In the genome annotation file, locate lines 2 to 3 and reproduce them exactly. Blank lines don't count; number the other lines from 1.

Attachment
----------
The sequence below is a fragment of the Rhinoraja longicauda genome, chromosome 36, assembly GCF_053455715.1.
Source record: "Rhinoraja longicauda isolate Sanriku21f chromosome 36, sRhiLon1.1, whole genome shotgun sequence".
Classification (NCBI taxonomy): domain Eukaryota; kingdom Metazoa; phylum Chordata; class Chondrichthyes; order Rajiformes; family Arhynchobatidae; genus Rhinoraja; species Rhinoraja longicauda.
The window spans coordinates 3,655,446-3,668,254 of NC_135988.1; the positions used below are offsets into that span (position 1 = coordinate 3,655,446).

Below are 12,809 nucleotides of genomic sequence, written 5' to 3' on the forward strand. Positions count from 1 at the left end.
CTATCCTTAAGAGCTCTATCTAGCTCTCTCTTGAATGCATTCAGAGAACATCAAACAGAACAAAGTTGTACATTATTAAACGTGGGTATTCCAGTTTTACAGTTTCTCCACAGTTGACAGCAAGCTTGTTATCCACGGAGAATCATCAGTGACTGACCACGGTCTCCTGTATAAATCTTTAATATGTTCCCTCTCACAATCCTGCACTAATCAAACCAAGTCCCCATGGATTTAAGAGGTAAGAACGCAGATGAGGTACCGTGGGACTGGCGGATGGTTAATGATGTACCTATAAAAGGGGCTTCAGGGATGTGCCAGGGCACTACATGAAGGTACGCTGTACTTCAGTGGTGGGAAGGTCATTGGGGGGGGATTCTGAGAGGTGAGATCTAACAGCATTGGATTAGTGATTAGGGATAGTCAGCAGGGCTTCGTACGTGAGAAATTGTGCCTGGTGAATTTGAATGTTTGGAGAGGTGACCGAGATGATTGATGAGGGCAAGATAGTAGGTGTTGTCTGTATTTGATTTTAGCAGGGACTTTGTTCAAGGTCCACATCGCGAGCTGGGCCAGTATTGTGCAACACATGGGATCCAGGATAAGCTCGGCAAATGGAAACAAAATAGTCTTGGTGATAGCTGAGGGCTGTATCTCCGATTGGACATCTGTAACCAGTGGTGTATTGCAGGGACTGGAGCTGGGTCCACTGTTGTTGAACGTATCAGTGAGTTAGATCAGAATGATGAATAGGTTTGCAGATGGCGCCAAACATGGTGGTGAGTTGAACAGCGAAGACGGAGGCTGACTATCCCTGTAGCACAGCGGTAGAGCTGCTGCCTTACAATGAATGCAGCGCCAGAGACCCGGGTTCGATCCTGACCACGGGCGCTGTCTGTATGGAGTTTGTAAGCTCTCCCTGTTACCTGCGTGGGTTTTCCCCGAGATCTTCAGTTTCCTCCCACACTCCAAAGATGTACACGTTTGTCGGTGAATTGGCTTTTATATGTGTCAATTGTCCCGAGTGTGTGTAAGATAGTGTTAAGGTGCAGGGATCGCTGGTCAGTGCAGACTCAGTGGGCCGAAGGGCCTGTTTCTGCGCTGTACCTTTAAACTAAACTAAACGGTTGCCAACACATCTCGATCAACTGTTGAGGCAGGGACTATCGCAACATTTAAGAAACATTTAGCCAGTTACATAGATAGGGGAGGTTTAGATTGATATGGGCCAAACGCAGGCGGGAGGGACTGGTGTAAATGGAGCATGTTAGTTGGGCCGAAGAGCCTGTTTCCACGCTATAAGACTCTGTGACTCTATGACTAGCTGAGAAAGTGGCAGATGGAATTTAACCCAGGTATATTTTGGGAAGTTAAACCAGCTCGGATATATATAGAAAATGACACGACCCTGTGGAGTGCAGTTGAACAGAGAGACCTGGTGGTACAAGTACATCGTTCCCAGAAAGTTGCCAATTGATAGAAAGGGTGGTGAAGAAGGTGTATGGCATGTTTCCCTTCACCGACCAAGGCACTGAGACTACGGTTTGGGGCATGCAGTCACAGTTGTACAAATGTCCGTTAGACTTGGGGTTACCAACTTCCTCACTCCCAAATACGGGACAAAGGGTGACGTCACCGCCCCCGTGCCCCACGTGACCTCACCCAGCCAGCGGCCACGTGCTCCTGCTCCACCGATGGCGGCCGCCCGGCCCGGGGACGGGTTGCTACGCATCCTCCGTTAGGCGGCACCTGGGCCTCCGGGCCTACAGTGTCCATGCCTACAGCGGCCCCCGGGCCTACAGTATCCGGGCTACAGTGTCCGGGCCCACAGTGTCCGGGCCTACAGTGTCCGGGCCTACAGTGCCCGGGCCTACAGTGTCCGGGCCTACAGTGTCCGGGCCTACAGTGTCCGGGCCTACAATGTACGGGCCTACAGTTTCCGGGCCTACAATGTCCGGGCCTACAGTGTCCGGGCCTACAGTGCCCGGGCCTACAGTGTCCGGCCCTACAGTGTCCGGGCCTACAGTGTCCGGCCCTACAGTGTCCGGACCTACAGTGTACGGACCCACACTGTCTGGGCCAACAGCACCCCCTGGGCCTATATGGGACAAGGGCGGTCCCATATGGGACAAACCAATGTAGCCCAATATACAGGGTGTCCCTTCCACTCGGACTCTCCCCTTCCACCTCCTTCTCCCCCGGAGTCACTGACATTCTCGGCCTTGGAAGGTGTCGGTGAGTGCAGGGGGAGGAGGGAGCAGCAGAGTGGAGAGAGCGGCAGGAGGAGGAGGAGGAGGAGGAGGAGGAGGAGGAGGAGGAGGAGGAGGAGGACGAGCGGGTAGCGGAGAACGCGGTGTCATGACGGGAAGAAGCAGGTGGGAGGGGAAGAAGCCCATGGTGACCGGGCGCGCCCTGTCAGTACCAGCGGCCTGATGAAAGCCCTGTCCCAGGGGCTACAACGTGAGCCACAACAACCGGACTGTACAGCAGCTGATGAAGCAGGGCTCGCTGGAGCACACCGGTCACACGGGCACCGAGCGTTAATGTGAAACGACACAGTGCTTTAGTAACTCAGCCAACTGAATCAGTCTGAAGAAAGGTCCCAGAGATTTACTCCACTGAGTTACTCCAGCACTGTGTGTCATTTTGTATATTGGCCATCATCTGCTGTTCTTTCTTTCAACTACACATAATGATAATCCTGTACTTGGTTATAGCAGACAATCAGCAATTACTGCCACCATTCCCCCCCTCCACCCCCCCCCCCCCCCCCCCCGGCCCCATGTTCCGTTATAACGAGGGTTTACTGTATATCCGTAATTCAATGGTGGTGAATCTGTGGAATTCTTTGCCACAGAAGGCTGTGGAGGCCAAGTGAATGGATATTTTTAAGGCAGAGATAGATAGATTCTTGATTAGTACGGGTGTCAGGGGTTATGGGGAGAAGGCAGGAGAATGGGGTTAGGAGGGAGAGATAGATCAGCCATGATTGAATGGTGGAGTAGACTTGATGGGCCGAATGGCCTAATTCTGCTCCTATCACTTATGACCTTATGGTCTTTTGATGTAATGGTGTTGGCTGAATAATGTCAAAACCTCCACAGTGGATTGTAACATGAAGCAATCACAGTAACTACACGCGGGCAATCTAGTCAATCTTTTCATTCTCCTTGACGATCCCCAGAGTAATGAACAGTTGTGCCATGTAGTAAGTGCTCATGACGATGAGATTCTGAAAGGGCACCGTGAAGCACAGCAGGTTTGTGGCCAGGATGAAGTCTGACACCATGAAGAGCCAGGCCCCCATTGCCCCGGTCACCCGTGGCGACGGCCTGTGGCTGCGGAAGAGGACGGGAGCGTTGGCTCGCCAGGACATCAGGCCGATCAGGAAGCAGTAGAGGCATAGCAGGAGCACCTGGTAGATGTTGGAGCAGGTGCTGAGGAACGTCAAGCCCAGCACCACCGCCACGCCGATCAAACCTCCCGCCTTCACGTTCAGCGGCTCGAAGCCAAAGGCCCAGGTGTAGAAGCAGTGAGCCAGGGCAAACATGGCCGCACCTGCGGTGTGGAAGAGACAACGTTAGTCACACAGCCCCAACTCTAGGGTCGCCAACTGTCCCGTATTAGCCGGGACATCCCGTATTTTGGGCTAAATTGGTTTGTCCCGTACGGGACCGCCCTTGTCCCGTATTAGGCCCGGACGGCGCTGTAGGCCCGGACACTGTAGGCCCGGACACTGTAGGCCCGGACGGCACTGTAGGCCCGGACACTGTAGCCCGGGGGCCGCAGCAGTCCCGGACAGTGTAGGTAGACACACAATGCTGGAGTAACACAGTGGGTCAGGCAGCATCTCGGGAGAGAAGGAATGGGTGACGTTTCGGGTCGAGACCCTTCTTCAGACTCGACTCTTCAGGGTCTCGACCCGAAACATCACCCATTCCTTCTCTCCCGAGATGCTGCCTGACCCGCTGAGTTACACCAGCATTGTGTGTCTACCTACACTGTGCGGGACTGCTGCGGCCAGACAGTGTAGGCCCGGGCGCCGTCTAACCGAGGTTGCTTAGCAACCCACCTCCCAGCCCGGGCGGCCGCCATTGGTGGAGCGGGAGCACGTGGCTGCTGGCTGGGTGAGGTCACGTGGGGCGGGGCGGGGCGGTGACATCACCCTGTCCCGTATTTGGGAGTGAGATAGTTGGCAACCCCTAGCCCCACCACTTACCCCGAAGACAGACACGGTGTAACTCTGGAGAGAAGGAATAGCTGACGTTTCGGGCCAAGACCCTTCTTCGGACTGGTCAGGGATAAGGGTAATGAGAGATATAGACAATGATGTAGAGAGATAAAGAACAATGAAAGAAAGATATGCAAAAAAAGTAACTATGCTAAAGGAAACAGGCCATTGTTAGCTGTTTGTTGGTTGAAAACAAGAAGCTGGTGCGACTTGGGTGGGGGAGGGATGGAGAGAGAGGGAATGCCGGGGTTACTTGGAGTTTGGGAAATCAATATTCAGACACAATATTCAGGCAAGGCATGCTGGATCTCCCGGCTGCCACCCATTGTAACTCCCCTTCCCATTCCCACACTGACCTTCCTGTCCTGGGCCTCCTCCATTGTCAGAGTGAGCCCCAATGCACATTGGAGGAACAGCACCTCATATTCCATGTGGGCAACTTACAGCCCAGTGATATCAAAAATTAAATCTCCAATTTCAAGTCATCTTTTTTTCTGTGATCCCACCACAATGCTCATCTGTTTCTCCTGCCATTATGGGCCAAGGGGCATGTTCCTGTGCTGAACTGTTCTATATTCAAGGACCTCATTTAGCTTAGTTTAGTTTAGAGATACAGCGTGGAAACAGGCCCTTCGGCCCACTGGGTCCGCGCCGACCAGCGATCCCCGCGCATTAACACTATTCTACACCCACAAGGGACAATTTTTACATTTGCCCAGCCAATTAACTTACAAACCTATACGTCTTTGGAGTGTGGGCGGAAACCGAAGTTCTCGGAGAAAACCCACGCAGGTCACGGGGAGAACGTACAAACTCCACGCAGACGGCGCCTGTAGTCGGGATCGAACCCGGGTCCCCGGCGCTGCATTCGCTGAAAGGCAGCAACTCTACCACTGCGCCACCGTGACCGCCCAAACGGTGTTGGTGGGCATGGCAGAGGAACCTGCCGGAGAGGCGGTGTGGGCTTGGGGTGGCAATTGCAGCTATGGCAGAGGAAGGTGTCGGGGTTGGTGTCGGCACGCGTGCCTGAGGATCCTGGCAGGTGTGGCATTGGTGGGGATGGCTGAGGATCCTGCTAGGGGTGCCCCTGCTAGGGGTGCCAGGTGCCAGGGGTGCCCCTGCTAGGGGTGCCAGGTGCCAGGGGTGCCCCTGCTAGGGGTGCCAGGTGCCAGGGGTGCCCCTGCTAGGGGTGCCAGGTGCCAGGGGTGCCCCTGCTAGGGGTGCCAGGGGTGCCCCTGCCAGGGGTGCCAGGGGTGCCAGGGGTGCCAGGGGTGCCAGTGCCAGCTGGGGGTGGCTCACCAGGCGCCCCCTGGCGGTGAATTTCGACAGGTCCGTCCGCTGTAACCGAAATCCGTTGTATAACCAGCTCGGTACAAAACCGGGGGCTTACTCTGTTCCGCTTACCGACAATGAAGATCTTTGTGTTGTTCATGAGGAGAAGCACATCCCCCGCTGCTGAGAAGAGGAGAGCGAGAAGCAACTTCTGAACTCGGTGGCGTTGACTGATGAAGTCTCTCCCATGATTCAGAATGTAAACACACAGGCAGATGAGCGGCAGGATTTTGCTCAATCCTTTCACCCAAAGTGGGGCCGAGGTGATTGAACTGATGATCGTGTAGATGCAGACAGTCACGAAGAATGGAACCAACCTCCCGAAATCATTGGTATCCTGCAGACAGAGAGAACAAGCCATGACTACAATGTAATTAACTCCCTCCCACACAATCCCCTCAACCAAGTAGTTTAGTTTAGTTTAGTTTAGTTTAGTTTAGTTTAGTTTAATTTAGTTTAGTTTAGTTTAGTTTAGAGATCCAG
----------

Source record: "Rhinoraja longicauda isolate Sanriku21f chromosome 36, sRhiLon1.1, whole genome shotgun sequence".
Classification (NCBI taxonomy): domain Eukaryota; kingdom Metazoa; phylum Chordata; class Chondrichthyes; order Rajiformes; family Arhynchobatidae; genus Rhinoraja; species Rhinoraja longicauda.